Can You Believe It?

2. Who says?

They say you're only as good as your reputation . . . but who is "they"?

Any decent claim requires that someone stand behind it—preferably a well-respected source from an equally well-respected institution. You may not know the reputation of the scientist or institution involved, but chances are you can find out.

Once you figure out who did the research and where, you can go further by finding where the research was originally published. Most respected scientific journals are peer-reviewed, which means that other scientists read the articles vying for publication and screen out any shoddy science.

Beware science stories that go directly to mainstream media, also known as “science by press release.” This can be a ploy to circumvent the peer-review process. Notorious examples include a 1989 press conference announcing successful cold fusion and a 2002 press conference announcing successful human cloning. Both stories were later debunked.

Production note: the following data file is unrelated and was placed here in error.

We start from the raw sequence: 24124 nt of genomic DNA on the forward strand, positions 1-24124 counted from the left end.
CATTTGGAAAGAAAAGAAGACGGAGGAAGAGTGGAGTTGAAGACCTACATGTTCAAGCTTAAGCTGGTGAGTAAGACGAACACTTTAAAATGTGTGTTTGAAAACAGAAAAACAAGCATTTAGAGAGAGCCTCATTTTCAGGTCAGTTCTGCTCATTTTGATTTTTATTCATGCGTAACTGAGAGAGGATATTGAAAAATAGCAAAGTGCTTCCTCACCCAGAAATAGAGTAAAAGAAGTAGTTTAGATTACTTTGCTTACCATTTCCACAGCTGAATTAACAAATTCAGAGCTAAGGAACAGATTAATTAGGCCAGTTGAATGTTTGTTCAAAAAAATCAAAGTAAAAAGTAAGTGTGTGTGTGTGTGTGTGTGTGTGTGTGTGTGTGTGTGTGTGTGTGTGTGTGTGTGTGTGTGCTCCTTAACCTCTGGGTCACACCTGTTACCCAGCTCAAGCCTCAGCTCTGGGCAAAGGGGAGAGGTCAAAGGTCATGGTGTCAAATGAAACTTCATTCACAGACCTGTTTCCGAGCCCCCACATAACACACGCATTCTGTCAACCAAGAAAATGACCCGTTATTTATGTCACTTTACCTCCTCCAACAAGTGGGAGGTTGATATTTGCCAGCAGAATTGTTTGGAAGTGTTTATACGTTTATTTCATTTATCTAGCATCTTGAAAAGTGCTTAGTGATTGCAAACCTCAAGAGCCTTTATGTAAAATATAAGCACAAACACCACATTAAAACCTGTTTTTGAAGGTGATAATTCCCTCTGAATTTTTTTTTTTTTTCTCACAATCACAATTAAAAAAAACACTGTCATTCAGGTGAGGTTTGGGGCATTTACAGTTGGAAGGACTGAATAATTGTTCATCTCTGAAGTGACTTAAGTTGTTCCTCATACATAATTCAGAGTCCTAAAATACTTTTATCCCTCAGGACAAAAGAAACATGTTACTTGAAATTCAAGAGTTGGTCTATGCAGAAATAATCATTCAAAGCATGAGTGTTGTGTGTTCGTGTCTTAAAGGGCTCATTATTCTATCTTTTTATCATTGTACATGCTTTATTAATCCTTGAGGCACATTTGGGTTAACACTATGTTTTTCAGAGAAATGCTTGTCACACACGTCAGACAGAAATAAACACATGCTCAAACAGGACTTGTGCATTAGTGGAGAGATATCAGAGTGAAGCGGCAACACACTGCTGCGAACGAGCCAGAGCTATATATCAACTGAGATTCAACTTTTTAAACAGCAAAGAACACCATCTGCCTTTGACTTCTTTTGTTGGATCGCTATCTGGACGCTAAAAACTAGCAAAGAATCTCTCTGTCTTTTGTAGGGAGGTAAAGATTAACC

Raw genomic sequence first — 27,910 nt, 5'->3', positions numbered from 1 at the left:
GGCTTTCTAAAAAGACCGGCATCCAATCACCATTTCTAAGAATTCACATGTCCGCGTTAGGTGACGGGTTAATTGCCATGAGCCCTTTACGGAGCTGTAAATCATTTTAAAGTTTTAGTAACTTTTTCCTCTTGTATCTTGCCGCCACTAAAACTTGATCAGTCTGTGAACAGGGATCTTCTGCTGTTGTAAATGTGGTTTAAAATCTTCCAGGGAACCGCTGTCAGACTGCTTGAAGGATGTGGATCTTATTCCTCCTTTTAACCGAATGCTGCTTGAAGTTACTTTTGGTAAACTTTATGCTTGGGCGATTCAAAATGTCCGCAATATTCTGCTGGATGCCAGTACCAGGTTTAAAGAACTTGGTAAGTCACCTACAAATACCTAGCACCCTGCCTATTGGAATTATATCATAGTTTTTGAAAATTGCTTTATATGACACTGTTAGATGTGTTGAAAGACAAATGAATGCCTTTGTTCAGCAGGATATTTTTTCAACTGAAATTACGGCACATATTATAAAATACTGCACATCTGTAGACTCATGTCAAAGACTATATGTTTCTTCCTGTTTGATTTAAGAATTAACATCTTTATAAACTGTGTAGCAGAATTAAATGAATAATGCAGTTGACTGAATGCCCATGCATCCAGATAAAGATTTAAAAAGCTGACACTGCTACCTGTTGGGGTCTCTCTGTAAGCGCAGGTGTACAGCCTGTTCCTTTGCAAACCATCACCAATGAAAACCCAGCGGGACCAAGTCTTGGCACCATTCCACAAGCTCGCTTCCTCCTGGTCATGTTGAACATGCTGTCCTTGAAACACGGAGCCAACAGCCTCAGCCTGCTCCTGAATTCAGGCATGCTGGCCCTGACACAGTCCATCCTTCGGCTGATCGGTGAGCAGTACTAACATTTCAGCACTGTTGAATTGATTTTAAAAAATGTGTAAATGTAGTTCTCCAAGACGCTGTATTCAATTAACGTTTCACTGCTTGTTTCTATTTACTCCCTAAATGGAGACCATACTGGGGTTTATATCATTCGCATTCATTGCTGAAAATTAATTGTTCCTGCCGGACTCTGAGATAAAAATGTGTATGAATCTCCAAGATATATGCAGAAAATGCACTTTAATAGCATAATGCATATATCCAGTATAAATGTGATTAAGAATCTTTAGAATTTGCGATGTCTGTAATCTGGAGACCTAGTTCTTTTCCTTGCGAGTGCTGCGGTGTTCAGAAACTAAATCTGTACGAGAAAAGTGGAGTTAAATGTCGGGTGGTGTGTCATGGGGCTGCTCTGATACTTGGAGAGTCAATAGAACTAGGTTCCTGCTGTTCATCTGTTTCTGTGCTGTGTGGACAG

Last but not least, it never hurts to find out who paid for the research. Research funded by sources with vested interests (drug companies and advocacy groups, for example) should be given extra scrutiny. Some manufacturers publicize the positive aspects of their product while burying any research that doesn't support their desired outcome.

You can see a list of peer-reviewed journals at